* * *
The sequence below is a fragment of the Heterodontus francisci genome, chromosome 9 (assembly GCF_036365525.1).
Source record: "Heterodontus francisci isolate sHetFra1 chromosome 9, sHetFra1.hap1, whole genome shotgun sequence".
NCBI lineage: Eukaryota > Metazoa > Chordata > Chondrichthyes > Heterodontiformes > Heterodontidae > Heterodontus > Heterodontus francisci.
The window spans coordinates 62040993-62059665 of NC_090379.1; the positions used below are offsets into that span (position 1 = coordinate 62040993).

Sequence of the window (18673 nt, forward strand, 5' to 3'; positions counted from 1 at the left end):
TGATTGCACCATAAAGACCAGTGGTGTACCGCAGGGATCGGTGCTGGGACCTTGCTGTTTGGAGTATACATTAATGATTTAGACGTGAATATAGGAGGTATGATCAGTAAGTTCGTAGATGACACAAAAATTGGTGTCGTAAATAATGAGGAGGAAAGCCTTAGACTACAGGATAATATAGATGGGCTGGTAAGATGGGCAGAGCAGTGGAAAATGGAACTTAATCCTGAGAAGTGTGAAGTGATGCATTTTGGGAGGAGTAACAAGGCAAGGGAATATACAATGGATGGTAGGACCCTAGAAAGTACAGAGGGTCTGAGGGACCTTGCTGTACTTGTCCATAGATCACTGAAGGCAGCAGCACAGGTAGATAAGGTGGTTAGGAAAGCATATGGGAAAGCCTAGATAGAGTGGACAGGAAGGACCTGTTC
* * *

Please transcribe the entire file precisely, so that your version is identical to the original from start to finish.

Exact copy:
The sequence below is a fragment of the Heterodontus francisci genome, chromosome 9 (assembly GCF_036365525.1).
Source record: "Heterodontus francisci isolate sHetFra1 chromosome 9, sHetFra1.hap1, whole genome shotgun sequence".
NCBI lineage: Eukaryota > Metazoa > Chordata > Chondrichthyes > Heterodontiformes > Heterodontidae > Heterodontus > Heterodontus francisci.
The window spans coordinates 62040993-62059665 of NC_090379.1; the positions used below are offsets into that span (position 1 = coordinate 62040993).

Sequence of the window (18673 nt, forward strand, 5' to 3'; positions counted from 1 at the left end):
TGATTGCACCATAAAGACCAGTGGTGTACCGCAGGGATCGGTGCTGGGACCTTGCTGTTTGGAGTATACATTAATGATTTAGACGTGAATATAGGAGGTATGATCAGTAAGTTCGTAGATGACACAAAAATTGGTGTCGTAAATAATGAGGAGGAAAGCCTTAGACTACAGGATAATATAGATGGGCTGGTAAGATGGGCAGAGCAGTGGAAAATGGAACTTAATCCTGAGAAGTGTGAAGTGATGCATTTTGGGAGGAGTAACAAGGCAAGGGAATATACAATGGATGGTAGGACCCTAGAAAGTACAGAGGGTCTGAGGGACCTTGCTGTACTTGTCCATAGATCACTGAAGGCAGCAGCACAGGTAGATAAGGTGGTTAGGAAAGCATATGGGAAAGCCTAGATAGAGTGGACAGGAAGGACCTGTTC